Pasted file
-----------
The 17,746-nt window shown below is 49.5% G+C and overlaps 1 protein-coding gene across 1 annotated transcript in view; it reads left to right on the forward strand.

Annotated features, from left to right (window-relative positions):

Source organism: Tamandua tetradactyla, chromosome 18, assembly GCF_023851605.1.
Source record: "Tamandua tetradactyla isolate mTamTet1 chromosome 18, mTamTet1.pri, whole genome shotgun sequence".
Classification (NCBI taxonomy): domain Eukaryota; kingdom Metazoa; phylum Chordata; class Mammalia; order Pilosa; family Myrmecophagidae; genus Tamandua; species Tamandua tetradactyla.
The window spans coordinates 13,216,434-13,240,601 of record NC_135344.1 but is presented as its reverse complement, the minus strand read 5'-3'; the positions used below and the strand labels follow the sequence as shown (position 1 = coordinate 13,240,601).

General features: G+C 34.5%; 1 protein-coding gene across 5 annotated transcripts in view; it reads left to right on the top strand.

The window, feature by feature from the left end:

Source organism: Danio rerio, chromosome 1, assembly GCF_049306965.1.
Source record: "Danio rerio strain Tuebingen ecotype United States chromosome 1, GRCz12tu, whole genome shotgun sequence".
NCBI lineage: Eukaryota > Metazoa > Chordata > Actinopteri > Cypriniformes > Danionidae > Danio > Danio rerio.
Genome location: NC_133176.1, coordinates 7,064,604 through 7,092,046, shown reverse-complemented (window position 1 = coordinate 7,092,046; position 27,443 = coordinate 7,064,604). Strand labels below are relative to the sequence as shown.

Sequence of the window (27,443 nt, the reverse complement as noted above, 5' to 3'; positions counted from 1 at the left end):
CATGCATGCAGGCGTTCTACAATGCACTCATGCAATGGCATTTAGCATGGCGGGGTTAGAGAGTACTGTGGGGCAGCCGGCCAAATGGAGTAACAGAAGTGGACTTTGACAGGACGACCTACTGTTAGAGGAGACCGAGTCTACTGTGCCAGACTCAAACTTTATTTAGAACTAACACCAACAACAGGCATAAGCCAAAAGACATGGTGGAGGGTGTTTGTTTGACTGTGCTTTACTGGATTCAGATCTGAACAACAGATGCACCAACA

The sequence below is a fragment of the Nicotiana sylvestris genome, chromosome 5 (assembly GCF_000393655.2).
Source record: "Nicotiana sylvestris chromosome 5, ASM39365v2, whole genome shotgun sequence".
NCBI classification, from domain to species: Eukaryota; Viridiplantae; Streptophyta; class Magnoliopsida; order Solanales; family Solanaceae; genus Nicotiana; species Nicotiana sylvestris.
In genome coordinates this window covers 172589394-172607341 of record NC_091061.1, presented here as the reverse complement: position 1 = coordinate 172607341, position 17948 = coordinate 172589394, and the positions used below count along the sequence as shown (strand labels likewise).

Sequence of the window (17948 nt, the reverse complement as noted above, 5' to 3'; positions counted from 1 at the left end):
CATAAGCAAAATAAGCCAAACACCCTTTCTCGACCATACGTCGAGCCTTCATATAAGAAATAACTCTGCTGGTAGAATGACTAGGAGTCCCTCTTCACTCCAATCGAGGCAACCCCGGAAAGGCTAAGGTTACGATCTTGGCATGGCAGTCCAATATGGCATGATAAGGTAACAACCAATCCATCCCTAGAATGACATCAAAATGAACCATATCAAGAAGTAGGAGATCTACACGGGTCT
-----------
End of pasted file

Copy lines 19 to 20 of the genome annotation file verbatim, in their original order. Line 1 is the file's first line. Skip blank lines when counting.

Sequence of the window (17948 nt, the reverse complement as noted above, 5' to 3'; positions counted from 1 at the left end):
CATAAGCAAAATAAGCCAAACACCCTTTCTCGACCATACGTCGAGCCTTCATATAAGAAATAACTCTGCTGGTAGAATGACTAGGAGTCCCTCTTCACTCCAATCGAGGCAACCCCGGAAAGGCTAAGGTTACGATCTTGGCATGGCAGTCCAATATGGCATGATAAGGTAACAACCAATCCATCCCTAGAATGACATCAAAATGAACCATATCAAGAAGTAGGAGATCTACACGGGTCT